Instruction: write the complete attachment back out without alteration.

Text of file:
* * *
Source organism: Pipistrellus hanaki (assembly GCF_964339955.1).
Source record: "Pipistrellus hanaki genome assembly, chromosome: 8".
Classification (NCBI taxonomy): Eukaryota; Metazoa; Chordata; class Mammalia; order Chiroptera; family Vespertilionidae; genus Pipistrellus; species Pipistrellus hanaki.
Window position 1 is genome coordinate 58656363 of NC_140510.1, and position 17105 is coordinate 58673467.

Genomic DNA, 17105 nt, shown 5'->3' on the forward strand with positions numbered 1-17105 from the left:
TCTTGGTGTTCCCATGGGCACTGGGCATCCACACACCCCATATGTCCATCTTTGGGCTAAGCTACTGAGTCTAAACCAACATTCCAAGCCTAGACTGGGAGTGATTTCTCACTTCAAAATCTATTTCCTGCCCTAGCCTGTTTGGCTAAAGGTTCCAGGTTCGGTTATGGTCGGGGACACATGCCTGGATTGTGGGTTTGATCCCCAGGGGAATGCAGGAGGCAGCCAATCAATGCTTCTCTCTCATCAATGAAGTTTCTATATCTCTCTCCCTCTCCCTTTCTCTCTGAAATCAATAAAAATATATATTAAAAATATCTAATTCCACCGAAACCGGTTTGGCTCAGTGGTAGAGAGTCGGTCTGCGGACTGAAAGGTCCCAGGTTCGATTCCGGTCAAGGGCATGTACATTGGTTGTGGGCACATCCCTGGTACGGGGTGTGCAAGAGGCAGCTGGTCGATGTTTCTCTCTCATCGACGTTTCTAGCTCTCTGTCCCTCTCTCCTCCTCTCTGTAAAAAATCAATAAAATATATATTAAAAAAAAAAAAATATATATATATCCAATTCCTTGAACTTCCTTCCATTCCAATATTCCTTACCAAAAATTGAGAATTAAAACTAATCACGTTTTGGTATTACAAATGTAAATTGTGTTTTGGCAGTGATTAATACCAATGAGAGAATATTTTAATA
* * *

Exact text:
Source organism: Pipistrellus hanaki (assembly GCF_964339955.1).
Source record: "Pipistrellus hanaki genome assembly, chromosome: 8".
Classification (NCBI taxonomy): Eukaryota; Metazoa; Chordata; class Mammalia; order Chiroptera; family Vespertilionidae; genus Pipistrellus; species Pipistrellus hanaki.
Window position 1 is genome coordinate 58656363 of NC_140510.1, and position 17105 is coordinate 58673467.

Genomic DNA, 17105 nt, shown 5'->3' on the forward strand with positions numbered 1-17105 from the left:
TCTTGGTGTTCCCATGGGCACTGGGCATCCACACACCCCATATGTCCATCTTTGGGCTAAGCTACTGAGTCTAAACCAACATTCCAAGCCTAGACTGGGAGTGATTTCTCACTTCAAAATCTATTTCCTGCCCTAGCCTGTTTGGCTAAAGGTTCCAGGTTCGGTTATGGTCGGGGACACATGCCTGGATTGTGGGTTTGATCCCCAGGGGAATGCAGGAGGCAGCCAATCAATGCTTCTCTCTCATCAATGAAGTTTCTATATCTCTCTCCCTCTCCCTTTCTCTCTGAAATCAATAAAAATATATATTAAAAATATCTAATTCCACCGAAACCGGTTTGGCTCAGTGGTAGAGAGTCGGTCTGCGGACTGAAAGGTCCCAGGTTCGATTCCGGTCAAGGGCATGTACATTGGTTGTGGGCACATCCCTGGTACGGGGTGTGCAAGAGGCAGCTGGTCGATGTTTCTCTCTCATCGACGTTTCTAGCTCTCTGTCCCTCTCTCCTCCTCTCTGTAAAAAATCAATAAAATATATATTAAAAAAAAAAAAATATATATATATCCAATTCCTTGAACTTCCTTCCATTCCAATATTCCTTACCAAAAATTGAGAATTAAAACTAATCACGTTTTGGTATTACAAATGTAAATTGTGTTTTGGCAGTGATTAATACCAATGAGAGAATATTTTAATA